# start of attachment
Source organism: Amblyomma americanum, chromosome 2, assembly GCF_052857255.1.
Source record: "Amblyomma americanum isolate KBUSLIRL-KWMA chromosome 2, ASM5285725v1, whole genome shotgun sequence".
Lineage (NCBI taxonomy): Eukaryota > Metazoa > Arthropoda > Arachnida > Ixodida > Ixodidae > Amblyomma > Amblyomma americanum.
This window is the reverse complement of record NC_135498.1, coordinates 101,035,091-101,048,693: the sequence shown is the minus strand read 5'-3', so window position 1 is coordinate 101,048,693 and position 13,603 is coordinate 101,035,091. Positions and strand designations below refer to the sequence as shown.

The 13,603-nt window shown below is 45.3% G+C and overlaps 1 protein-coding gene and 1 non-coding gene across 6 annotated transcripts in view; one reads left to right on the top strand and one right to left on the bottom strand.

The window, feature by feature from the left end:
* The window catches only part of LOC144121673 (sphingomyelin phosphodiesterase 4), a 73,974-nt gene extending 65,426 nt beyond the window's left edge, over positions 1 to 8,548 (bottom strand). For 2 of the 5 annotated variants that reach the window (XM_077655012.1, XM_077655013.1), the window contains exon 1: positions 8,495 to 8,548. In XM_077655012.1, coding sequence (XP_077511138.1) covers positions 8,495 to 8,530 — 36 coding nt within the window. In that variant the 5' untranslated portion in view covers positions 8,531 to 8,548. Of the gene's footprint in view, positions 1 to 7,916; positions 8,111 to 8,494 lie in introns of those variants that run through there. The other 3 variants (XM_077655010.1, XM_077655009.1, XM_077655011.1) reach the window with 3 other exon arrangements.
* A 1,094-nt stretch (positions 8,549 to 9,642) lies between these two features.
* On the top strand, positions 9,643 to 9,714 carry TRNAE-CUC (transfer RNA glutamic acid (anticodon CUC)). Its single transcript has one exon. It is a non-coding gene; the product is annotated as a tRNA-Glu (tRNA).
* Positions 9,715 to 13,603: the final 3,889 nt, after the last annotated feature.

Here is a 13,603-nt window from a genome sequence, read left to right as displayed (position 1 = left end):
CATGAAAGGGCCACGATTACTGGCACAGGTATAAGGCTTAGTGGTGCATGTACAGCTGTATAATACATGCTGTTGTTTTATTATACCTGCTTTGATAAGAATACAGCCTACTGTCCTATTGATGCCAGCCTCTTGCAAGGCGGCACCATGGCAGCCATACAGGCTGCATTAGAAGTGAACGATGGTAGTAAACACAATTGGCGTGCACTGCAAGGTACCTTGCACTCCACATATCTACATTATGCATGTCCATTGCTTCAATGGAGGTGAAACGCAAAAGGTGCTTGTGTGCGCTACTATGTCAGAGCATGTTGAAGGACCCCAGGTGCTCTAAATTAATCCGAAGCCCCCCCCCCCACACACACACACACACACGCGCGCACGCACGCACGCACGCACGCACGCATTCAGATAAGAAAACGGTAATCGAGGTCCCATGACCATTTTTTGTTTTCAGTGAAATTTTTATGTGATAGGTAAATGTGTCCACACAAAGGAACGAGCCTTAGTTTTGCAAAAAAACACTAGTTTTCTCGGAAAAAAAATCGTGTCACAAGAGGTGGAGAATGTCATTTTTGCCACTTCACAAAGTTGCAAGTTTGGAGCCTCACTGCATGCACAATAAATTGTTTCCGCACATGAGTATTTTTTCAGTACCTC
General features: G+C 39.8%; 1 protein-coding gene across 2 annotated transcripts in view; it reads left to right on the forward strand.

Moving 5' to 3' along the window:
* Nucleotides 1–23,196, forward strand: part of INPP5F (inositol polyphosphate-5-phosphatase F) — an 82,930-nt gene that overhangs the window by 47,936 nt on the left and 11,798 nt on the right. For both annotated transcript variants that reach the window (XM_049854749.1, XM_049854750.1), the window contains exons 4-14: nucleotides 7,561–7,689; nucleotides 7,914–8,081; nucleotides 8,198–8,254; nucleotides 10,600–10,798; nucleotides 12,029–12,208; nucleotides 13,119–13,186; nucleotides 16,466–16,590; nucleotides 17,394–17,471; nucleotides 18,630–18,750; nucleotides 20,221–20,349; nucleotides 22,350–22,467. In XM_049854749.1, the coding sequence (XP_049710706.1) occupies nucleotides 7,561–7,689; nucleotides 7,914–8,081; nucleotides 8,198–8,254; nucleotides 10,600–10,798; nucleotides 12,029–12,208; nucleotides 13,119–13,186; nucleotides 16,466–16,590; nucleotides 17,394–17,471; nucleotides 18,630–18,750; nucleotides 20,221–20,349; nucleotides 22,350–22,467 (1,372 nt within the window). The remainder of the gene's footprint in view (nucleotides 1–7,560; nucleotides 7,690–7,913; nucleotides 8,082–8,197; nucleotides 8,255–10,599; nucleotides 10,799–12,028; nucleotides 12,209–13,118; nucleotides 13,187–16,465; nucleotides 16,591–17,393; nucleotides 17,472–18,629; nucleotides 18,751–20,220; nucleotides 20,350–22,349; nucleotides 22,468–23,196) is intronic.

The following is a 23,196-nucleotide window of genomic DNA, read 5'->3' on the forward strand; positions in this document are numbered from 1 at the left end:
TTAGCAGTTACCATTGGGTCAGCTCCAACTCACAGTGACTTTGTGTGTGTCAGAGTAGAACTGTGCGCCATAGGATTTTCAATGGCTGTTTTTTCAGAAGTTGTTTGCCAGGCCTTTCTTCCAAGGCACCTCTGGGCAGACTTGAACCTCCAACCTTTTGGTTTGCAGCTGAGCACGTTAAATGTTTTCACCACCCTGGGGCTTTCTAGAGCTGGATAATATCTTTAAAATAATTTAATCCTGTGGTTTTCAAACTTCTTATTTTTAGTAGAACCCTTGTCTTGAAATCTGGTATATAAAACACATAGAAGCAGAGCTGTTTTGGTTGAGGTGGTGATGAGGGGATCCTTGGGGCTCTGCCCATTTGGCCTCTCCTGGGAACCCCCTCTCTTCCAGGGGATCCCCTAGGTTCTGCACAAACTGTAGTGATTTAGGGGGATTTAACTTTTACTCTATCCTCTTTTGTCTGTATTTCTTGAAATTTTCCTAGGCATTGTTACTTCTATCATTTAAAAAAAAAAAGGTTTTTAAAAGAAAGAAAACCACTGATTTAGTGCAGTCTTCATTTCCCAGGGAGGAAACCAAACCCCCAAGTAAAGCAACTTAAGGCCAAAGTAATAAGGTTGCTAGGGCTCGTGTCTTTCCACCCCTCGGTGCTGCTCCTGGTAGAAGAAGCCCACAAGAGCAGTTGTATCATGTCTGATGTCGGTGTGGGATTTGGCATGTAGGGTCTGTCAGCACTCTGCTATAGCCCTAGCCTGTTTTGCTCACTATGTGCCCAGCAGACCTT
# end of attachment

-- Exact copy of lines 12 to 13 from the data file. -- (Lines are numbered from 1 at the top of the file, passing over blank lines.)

CATGAAAGGGCCACGATTACTGGCACAGGTATAAGGCTTAGTGGTGCATGTACAGCTGTATAATACATGCTGTTGTTTTATTATACCTGCTTTGATAAGAATACAGCCTACTGTCCTATTGATGCCAGCCTCTTGCAAGGCGGCACCATGGCAGCCATACAGGCTGCATTAGAAGTGAACGATGGTAGTAAACACAATTGGCGTGCACTGCAAGGTACCTTGCACTCCACATATCTACATTATGCATGTCCATTGCTTCAATGGAGGTGAAACGCAAAAGGTGCTTGTGTGCGCTACTATGTCAGAGCATGTTGAAGGACCCCAGGTGCTCTAAATTAATCCGAAGCCCCCCCCCCCACACACACACACACACACGCGCGCACGCACGCACGCACGCACGCACGCATTCAGATAAGAAAACGGTAATCGAGGTCCCATGACCATTTTTTGTTTTCAGTGAAATTTTTATGTGATAGGTAAATGTGTCCACACAAAGGAACGAGCCTTAGTTTTGCAAAAAAACACTAGTTTTCTCGGAAAAAAAATCGTGTCACAAGAGGTGGAGAATGTCATTTTTGCCACTTCACAAAGTTGCAAGTTTGGAGCCTCACTGCATGCACAATAAATTGTTTCCGCACATGAGTATTTTTTCAGTACCTC
General features: G+C 39.8%; 1 protein-coding gene across 2 annotated transcripts in view; it reads left to right on the forward strand.